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How virtual choir rehearsal helped me clarify my writing voice

I became interested in knowing more about my writing voice when I received feedback on a draft of my first book chapter. My voice, my writing coach said, was not as clear as when I speak. Why not? I wondered. It seemed clear to me. This feedback and several discussions about my voice made me more attentive to my voice while drafting two book chapters over last summer and early fall. I asked myself how I sounded to my reader. I began practicing reading my drafts aloud to hear how I sounded, and I was pleased my writing voice was becoming more distinct. I was getting to know my writing voice, I thought.

“And how would you describe your writing voice right now?” my writing coach asked me one day. This turned out to be an important question. My immediate response, conversational, described my speaking voice more than my writing voice. With that realization, I resolved to do the work to hone and gain greater understanding of my writing voice.

During summer, I looked for something fun and energizing to help me cope with the isolation and fatigue I felt from working under pandemic conditions. I love choral singing, so I joined a virtual church choir. From late summer to fall, I sang in three virtual church choir projects, and attended a course on basic music theory and choral singing. Little did I know how useful this virtual choral singing experience would be for understanding my writing voice. In the process of rehearsing and recording my choral parts, I became more aware of my voice and brought this awareness into my writing.

Instead of hosting online rehearsals, the choir director emailed choristers a music score, a recording guide track, general rehearsal tips, and instructions for preparing a good quality voice recording to submit within a week. We would rehearse alone, the director acknowledged, and we were still part of a choir. Imagine your choirmates in the room, he encouraged, and your audience uplifted by your singing. Sounded like writing advice to me.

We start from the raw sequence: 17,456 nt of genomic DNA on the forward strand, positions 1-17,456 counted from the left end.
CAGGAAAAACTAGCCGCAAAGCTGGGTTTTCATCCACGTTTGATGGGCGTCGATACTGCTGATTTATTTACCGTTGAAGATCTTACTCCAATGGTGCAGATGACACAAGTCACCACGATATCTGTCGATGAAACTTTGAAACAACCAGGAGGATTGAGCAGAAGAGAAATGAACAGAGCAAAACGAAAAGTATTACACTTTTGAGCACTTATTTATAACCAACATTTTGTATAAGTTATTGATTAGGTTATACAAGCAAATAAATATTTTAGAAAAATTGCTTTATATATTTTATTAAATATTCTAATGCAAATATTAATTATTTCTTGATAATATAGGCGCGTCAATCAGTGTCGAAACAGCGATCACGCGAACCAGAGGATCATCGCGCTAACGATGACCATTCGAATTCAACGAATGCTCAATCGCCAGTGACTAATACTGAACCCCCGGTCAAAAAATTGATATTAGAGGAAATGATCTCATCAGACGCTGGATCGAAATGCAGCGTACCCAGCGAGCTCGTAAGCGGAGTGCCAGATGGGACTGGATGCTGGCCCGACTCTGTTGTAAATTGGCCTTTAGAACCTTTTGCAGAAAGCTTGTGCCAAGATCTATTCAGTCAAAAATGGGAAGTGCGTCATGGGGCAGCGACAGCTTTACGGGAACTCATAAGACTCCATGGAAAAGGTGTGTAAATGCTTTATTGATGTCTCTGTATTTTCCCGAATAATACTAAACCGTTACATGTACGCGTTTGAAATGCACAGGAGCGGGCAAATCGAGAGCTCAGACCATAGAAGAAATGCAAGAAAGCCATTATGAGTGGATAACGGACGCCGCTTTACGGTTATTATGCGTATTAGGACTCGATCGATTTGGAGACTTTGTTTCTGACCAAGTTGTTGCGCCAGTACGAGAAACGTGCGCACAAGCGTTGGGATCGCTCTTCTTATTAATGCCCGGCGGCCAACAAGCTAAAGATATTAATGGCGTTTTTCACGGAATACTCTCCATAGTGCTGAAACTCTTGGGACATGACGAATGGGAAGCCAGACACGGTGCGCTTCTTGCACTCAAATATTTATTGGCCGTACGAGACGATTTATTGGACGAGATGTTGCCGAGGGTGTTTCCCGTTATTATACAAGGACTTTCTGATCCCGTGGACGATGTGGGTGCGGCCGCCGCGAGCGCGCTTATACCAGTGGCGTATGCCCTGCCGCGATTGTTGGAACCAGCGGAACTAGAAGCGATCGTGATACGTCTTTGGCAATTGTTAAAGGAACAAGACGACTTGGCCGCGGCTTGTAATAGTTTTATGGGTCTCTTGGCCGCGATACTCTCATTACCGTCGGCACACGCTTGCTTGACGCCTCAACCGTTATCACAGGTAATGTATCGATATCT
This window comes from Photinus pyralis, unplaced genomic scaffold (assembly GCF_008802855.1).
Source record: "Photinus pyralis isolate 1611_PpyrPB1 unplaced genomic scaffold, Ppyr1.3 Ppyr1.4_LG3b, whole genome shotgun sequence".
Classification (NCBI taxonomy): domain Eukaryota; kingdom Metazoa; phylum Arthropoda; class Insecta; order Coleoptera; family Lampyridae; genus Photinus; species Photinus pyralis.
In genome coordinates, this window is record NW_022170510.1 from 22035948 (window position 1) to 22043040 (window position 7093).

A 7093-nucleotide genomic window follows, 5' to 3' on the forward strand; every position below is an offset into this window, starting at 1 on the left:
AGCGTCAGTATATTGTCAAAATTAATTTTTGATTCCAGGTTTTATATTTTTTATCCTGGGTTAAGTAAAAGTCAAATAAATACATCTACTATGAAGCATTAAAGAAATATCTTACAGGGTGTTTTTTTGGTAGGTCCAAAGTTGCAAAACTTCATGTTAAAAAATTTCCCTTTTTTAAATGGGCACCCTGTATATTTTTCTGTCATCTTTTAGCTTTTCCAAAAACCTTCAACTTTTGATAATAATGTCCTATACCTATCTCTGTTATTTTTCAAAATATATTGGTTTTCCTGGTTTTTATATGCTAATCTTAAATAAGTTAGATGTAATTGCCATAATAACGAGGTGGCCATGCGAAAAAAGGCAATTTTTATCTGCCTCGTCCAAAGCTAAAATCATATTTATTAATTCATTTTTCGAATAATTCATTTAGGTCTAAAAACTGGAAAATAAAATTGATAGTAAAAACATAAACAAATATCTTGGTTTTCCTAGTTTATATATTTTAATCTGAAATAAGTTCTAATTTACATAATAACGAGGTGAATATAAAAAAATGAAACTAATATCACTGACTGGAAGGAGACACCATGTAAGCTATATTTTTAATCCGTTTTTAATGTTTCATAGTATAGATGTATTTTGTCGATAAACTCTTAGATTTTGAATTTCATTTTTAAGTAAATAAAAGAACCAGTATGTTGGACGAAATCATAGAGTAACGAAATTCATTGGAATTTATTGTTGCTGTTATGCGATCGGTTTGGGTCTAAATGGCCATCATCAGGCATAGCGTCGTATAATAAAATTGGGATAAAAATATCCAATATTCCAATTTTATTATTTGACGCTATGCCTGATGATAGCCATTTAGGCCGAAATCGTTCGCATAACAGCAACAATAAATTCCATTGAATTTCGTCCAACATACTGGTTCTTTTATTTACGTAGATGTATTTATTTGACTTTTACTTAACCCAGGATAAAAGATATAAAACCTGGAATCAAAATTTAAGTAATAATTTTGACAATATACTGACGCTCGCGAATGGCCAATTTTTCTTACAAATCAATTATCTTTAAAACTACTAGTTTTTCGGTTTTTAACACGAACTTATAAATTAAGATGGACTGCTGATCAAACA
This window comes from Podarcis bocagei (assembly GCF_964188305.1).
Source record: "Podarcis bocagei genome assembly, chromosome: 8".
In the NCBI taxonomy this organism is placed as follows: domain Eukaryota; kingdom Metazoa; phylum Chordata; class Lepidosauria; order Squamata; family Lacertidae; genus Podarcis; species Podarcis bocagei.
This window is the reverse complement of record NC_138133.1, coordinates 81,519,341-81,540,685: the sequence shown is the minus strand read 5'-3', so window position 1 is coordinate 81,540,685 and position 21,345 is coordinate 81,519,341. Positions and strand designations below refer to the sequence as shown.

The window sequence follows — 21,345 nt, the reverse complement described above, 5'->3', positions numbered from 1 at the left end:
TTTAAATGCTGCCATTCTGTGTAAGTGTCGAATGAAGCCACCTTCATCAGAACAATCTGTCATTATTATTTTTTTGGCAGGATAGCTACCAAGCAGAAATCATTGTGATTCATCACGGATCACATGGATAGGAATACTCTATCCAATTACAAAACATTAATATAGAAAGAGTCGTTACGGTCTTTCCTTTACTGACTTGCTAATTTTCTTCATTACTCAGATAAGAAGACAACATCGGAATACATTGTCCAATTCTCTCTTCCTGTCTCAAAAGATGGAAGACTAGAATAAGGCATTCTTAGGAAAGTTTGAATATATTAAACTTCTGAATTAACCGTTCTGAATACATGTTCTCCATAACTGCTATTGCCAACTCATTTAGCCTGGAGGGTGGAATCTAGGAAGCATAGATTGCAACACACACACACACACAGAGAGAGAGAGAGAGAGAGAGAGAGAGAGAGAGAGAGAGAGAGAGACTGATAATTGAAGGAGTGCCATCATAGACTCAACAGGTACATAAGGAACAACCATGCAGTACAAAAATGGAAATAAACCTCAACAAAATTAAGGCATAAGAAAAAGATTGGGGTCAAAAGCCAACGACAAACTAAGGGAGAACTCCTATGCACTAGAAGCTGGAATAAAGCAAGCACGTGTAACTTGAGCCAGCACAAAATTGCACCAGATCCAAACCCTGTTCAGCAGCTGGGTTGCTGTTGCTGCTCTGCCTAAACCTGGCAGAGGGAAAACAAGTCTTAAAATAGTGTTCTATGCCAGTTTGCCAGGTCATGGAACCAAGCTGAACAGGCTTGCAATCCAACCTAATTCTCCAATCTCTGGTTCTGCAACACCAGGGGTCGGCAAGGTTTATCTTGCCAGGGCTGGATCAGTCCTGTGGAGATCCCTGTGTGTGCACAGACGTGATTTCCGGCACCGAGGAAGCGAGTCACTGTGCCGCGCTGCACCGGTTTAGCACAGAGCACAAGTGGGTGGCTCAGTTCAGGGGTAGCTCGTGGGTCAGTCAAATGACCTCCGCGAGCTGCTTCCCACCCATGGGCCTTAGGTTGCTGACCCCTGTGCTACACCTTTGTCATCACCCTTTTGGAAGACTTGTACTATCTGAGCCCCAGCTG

I developed a rehearsal routine. First, I listened to the pre-recorded tracks and sang along with the music score. Then, I rehearsed a different section of the song. During each rehearsal, I recorded myself singing, in a quiet room, and listened carefully for how well I sang my part. Did I sing the notes clearly? Were they distinct? Did I sing to the beat? Were my phrases connected? Did I sing expressively? I repeated this routine when I rehearsed the entire song. Finally, I made a couple of voice recordings, selected one I thought was good and submitted it.

The close and careful listening to my singing during the rehearsals helped me rediscover my natural voice and reconnect with it. I noticed my natural voice was clear in sections where my singing was relaxed. It was indistinct or distorted where my singing was strained, confused and contrived. I also noticed that my natural voice has a distinct quality. Even though my natural voice is warm, the way I express this warmth in an alto voice still differs from another alto singer. It has my distinct ‘personality.’ I learned this as I imagined myself singing with other voices. Now that I know my natural voice, making it clear and distinct is easier. I can select from the variety of vocal practice techniques those that help me learn more about it, develop it fully, and use it effectively to inspire my audience through music.

So, how did the virtual choral rehearsal help me know my writing voice? I found the close and careful listening I did during the rehearsals an important practice to bring to my writing. It has made me more aware of how my writing sounds. Singing my part several times affirmed the well-known advice to read drafts aloud after generating and editing. Listening closely to what I have drafted helps me know whether my natural voice is clear and distinct in the words and phrases I chose to express my points. There are a variety of writing strategies and practices that help writers make their voice clear in writing. Reconnecting with my natural voice helps me know which ones I can use to know my natural voice in writing and make it clear. Moreover, music gives me a rich vocabulary to understand and describe my writing voice more clearly.

Bertha Kadenyi Amisi is an assistant professor at Nova Southeastern University, Florida, whose areas of specialization include the social dimensions of armed conflict, war resistance and peacebuilding in postcolonial countries.